Grapes genetically resistant to mildew rot could cut pesticide use and French wine prices at the same time

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Image Credit: Double A Vineyards

French wineries have to use a lot of pesticide to keep their grapes healthy, and that’s both expensive and costly …. The country might just have a solution, though. Researchers at France’s Institute of Agronomical Research (INRA) recently received permission to grow four grape varieties that are genetically resistant to mildew rot, eliminating much of the need for pesticides.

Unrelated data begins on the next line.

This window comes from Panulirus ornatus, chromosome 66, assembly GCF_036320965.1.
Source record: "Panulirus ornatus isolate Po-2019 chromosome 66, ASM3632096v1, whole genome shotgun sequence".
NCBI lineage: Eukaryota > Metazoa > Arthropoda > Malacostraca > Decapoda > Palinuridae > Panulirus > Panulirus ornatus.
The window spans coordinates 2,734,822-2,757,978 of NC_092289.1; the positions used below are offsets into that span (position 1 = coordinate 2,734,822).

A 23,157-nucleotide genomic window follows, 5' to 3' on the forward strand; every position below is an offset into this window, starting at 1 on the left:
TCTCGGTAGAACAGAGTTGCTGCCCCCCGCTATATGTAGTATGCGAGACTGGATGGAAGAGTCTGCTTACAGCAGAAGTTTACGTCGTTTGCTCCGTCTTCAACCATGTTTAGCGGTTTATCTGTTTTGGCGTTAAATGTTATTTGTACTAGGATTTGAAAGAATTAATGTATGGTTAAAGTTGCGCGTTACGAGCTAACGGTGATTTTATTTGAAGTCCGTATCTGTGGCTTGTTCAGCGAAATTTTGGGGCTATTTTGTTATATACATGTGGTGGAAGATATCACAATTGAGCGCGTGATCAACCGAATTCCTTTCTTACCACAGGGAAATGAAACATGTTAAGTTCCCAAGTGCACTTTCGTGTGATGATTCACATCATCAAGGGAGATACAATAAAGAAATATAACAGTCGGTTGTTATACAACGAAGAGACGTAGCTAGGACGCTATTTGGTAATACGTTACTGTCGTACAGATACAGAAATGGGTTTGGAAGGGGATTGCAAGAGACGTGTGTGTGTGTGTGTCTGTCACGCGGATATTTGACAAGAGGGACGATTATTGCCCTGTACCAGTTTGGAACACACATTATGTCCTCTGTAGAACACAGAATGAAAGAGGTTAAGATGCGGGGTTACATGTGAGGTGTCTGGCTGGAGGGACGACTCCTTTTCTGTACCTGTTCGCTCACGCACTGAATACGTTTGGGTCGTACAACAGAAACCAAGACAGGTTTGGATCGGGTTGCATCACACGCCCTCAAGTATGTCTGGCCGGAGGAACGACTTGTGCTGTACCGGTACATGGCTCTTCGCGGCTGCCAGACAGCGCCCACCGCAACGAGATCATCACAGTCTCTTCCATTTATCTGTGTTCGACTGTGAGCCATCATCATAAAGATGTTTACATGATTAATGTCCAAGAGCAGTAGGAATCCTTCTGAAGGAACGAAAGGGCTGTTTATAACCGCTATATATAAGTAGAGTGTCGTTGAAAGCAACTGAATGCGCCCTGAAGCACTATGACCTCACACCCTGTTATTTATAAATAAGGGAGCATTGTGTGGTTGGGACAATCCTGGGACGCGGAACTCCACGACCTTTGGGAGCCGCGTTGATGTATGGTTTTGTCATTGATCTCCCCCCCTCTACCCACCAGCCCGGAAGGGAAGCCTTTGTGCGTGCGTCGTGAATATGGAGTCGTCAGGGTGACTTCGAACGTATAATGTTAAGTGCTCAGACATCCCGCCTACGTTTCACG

The grapes weren’t genetically modified. Rather, the researchers identified rot-resistant genes in other grapes (including those from Asia and the US) and cross-bred them to promote the improved traits.

Don’t be shocked if you see more of this going forward …. Reducing pesticide use could both lower the cost of producing wines and reduce the use of harmful chemicals.

Related article:  France poised to lift neonicotinoid insecticide ban to save pest-ravaged sugar beet industry

Read full, original article: Mixed-gene French grapes may lead to cheaper, safer wine

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